Firstly, the CCD records not only ultra-violet (UV) rays like an ordinary film, but picks up a lot of near-infrared as well. In fact, the IR sensitivity of the CCD typically is so high an anti-IR filter is positioned in front of the sensor surface. This elevated sensitivity to IR, combined with UV and visible light response of the CCD, means the digital camera behaves like it were loaded with IR film all the time. When we shoot traditional film stock, we are pretty much ascertained that the only spectral culprit is UV, and that we can curb that issue simply by putting a UV-filter on the lens. Not so with a digital camera.

Secondly, the blackish opaque filters needed to block visible light and pass UV have a secondary transmittance window which opens - you guessed it - straight into the near-IR. Because the near-IR band is a bigger fraction of the incident sunlight than UV itself, there thus is a very real
danger of IR contamination when digital UV photography is attempted. In fact, often when people assert they have obtained "UV" images with digital cameras, mainly IR is recorded with some additional deep purple. My Nikon Coolpix 950 behaves this way.

And thirdly, the Bayer filter, which enables the CCD to read different colours at each pixel location thus providing the camera with a single-shot feasibility, has not been designed for handling the non-visible spectral components and largely breaks down when it comes to how UV and IR irradiation is recorded. Thus, one would expect UV to register in
blue hues similar to those exhibited by UV shots on film, but this is frequently not the observed situation. In fact, UV commonly triggers the red-sensitive pixels, not just the blue ones. Even green pixels may record the UV rays impinging onto the CCD surface. To exacerbate the situation even further, IR mostly is recorded as reddish hues. So, not only do the digital cameras register UV and IR simultaneously, these widely separated bands of the spectrum may affect the very same pixels on the CCD. The dyes used in the Bayer filter in front of the CCD may not respond as expected outside the visible band, in fact such dyes may be almost transpart e.g. to IR. And finally, the software needed for decoding the CCD record into an image may react in strange ways to the non-normal data captured by the CCD, so a variety of bizarre colours may result.

Nikon D1H, green channel shows high UV reflectance of flowers, background very dark Nikon D100, blue channel, strong UV signature on flower petals, high reflectance of background probably due to contamination from other colours and IR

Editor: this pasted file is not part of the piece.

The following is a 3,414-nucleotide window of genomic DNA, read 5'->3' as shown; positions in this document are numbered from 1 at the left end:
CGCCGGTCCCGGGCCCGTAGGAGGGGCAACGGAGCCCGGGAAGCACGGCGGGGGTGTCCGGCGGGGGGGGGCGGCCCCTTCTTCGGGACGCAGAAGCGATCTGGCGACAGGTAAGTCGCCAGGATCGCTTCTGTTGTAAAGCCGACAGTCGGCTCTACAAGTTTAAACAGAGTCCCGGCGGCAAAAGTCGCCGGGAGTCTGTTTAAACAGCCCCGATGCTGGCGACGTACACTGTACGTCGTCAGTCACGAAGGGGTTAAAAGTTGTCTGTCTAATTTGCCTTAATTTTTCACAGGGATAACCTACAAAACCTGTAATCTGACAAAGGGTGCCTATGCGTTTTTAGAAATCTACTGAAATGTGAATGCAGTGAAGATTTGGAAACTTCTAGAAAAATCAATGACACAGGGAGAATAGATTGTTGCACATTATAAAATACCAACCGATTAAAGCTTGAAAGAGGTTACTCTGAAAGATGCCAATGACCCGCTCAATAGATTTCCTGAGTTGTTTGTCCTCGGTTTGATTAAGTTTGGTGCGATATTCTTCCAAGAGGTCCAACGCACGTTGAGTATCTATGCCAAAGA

These images of a flower of Potentilla anserina were taken minutes apart with my UV-Nikkor 105 mm f/4.5 lens and the Nikon FF + CC 20C filter pack. Although the final interpretation of the floral marks is identical between these images, the UV image is formed by different means on the CCD. The completed UV images are hence quite varied in their colour rendition.

There are additional issues concerning UV-generated fluorescence and IR-bioluminescence, the importance of which for recording invisible light is not full understood. However, as fluorescence phenomena occur at low light levels they are not likely impacting the digital image, unless you set up your shooting to target such motifs. UV fluorescence can be digitally captured following identical guidelines as apply to film-based images. You need a UV exciting source (blacklight, or UV flash), a subject capable of fluorescence (mineral samples, print paper, white clothes etc. all may show this, or why not try out bank notes or fluorescent paint), and a UV cut-off filter over the lens. Do the shooting in a darkened room so as not to let extraneous visible light spoil the picture. It is thinkable that the dyes in the Bayer filter in front of the CCD themselves may fluoresce when hit by UV rays, but I haven't followed up this theoretical possibility.


All the potential of having a digital camera capable of recording UV and/or IR would be lost if it couldn't produce images with visual impact and interesting detail. Hence we should concern ourselves with the output, not the input, of these digital machines. Clearly, the UV/IR photographer needs some factual insight into the invisible light shaping his images of invisibility, but this is no big deal when you have the instant feedback of a digital camera. It is literally point and shoot, then assess the ensuing images, and retake the shots if necessary.

Digital UV images can be as enigmatic as you prefer. No holds barred here.

Nikon D1H, 28 mm f/2.8 Nikon Series E lens, FF + CC 20 C filter pack
Photo © Bjørn Rørslett/NN

All You Ever Wanted to Know about Digital UV and IR Photography, But Could Not Afford to Ask

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Last update 25 December, 2004